Initially it seemed the Academics and Catholics were loosely aligned, sharing a generally common worldview, a symbiosis of ideas that would seem strange to many today outside the Church.
Though imperfectly, Neoplatonism shaped Christian theology by resolving some fundamental paradoxes, contradictions, questions, inconsistencies, etc. For example, how could one reasonably argue that the Blessed Sacrament is something it manifestly isn’t, how could one reconcile evil and suffering with a loving God, and why should one assume the existence of any deity to begin with? You’ve probably come across the ‘cosmological argument’ and the ‘argument from contingency’ already. It’s important to understand that these resolutions were ‘best guesses’, assertions made largely by necessity to explain how theology could be consistent with reality – they’re indeed based on meticulous reasoning, but since I’m not intellectually equipped to thoroughly critique philosophical arguments, I don’t take anything as true with absolute certainty. I will say, though, having skimmed through Thomas Aquinas’ writings, that some arguments seemed constrained to some extent by what the Church deemed acceptable and unacceptable conclusions.
But anyway, it wasn’t because of reason, philosophy or skepticism that Augustine became a Christian – these things only directed him from one system of belief to another as he searched for an understanding of the human condition.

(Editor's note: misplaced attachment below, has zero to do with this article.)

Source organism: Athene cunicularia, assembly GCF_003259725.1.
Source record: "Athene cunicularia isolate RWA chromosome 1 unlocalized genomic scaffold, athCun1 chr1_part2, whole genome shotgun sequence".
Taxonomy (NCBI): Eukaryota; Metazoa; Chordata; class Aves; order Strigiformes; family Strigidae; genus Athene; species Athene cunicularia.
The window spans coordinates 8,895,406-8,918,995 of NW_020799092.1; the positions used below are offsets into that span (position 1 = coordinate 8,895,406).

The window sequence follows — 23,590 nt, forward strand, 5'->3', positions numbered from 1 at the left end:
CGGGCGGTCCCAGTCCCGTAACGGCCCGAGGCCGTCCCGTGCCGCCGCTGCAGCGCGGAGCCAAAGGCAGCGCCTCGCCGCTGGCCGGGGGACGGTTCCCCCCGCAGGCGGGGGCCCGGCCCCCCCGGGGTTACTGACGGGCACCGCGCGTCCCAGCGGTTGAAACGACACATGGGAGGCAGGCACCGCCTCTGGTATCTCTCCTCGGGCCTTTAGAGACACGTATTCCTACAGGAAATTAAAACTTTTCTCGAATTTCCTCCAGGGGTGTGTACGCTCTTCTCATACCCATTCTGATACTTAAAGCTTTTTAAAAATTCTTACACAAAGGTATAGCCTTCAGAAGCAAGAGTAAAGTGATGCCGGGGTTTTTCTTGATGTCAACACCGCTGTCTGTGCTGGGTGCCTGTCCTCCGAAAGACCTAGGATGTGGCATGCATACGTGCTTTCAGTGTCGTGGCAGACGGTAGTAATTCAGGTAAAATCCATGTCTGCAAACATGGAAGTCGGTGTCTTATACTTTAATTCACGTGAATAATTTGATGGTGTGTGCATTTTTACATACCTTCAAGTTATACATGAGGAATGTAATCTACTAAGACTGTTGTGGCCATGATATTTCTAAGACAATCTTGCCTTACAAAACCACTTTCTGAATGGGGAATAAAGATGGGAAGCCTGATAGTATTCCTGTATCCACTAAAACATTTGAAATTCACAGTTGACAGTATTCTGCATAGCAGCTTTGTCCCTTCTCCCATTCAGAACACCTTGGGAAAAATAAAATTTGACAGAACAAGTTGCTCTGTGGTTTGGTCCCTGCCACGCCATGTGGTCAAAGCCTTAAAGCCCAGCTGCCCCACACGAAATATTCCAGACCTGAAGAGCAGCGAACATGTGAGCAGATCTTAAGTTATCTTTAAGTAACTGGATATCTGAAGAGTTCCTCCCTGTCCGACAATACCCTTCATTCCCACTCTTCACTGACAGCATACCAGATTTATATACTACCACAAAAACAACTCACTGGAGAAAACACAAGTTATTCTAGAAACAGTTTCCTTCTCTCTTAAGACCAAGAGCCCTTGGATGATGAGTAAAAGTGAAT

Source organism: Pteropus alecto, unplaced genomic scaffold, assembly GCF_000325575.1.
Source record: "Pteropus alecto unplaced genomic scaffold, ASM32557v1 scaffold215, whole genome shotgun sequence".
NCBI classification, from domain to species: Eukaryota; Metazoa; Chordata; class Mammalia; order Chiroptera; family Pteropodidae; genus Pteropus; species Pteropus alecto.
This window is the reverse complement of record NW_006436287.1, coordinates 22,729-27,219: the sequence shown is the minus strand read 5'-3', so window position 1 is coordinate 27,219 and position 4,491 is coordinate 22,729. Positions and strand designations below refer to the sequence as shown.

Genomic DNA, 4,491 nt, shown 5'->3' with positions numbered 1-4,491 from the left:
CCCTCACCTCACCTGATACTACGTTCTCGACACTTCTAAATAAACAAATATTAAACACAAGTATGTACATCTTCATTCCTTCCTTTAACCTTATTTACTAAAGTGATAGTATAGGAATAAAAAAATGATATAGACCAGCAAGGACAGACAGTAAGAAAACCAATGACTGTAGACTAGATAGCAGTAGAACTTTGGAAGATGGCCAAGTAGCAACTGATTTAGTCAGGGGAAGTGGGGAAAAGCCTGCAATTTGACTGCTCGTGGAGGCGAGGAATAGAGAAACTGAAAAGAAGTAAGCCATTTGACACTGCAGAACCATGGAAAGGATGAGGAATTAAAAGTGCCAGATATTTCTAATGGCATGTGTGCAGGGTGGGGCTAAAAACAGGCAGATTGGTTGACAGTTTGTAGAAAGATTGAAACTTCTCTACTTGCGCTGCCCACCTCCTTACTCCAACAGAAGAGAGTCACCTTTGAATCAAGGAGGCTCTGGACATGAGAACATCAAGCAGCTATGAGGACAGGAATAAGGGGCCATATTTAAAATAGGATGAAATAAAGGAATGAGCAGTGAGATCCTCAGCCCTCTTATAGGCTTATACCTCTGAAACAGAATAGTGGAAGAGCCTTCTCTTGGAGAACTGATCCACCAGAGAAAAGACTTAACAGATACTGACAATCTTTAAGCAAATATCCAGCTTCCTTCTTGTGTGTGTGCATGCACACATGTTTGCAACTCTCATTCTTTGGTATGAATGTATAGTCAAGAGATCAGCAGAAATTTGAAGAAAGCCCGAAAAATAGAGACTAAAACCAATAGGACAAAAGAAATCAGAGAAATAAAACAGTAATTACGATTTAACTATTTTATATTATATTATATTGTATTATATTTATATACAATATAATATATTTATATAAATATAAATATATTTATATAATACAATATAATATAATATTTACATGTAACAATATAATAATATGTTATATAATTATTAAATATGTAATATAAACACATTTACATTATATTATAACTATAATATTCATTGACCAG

So far I’ve managed to get halfway through St. Augustine’s Confessions, and have picked out some interesting ideas already.
The Problem of Evil
Though Augustine didn’t explain precisely why he began his initiation into the mysteries of the Catholic faith, his awakening and search for truth, when he was numbered among the Manicheans, came with his discovery of Cicero’s Hortensius (asserting the superiority of reason over rhetoric) and The Academics, skeptic philosophers who held that one should doubt everything:
'And as I had already read and stored up in memory many of the injunctions of the philosophers, I began to compare some of their doctrines with the tedious fables of the Manicheans; and it struck me that the probability was on the side of the philosophers[...]'